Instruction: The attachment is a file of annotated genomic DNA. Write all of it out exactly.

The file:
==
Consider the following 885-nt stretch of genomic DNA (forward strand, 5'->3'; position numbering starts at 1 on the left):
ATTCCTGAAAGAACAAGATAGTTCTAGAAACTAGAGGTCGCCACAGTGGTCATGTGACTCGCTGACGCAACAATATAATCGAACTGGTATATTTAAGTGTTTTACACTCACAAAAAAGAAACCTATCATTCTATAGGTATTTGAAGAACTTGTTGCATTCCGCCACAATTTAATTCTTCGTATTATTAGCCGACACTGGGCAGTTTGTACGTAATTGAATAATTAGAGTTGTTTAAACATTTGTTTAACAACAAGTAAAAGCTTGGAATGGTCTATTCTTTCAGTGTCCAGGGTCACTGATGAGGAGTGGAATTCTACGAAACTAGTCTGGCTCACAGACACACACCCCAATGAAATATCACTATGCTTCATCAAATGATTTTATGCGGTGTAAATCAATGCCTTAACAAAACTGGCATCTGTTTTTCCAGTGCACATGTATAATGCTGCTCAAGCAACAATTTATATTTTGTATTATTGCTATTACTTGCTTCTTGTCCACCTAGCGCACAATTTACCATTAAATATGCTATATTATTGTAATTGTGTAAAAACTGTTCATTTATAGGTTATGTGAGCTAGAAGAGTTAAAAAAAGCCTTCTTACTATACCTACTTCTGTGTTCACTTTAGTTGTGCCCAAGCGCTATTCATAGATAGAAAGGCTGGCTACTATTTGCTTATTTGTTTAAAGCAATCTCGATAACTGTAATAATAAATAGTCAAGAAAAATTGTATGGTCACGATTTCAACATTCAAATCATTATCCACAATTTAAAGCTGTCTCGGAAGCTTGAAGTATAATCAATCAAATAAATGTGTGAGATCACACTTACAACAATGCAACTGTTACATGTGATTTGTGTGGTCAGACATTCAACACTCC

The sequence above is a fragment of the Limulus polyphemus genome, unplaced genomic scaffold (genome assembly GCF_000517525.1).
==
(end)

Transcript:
Consider the following 885-nt stretch of genomic DNA (forward strand, 5'->3'; position numbering starts at 1 on the left):
ATTCCTGAAAGAACAAGATAGTTCTAGAAACTAGAGGTCGCCACAGTGGTCATGTGACTCGCTGACGCAACAATATAATCGAACTGGTATATTTAAGTGTTTTACACTCACAAAAAAGAAACCTATCATTCTATAGGTATTTGAAGAACTTGTTGCATTCCGCCACAATTTAATTCTTCGTATTATTAGCCGACACTGGGCAGTTTGTACGTAATTGAATAATTAGAGTTGTTTAAACATTTGTTTAACAACAAGTAAAAGCTTGGAATGGTCTATTCTTTCAGTGTCCAGGGTCACTGATGAGGAGTGGAATTCTACGAAACTAGTCTGGCTCACAGACACACACCCCAATGAAATATCACTATGCTTCATCAAATGATTTTATGCGGTGTAAATCAATGCCTTAACAAAACTGGCATCTGTTTTTCCAGTGCACATGTATAATGCTGCTCAAGCAACAATTTATATTTTGTATTATTGCTATTACTTGCTTCTTGTCCACCTAGCGCACAATTTACCATTAAATATGCTATATTATTGTAATTGTGTAAAAACTGTTCATTTATAGGTTATGTGAGCTAGAAGAGTTAAAAAAAGCCTTCTTACTATACCTACTTCTGTGTTCACTTTAGTTGTGCCCAAGCGCTATTCATAGATAGAAAGGCTGGCTACTATTTGCTTATTTGTTTAAAGCAATCTCGATAACTGTAATAATAAATAGTCAAGAAAAATTGTATGGTCACGATTTCAACATTCAAATCATTATCCACAATTTAAAGCTGTCTCGGAAGCTTGAAGTATAATCAATCAAATAAATGTGTGAGATCACACTTACAACAATGCAACTGTTACATGTGATTTGTGTGGTCAGACATTCAACACTCC

The sequence above is a fragment of the Limulus polyphemus genome, unplaced genomic scaffold (genome assembly GCF_000517525.1).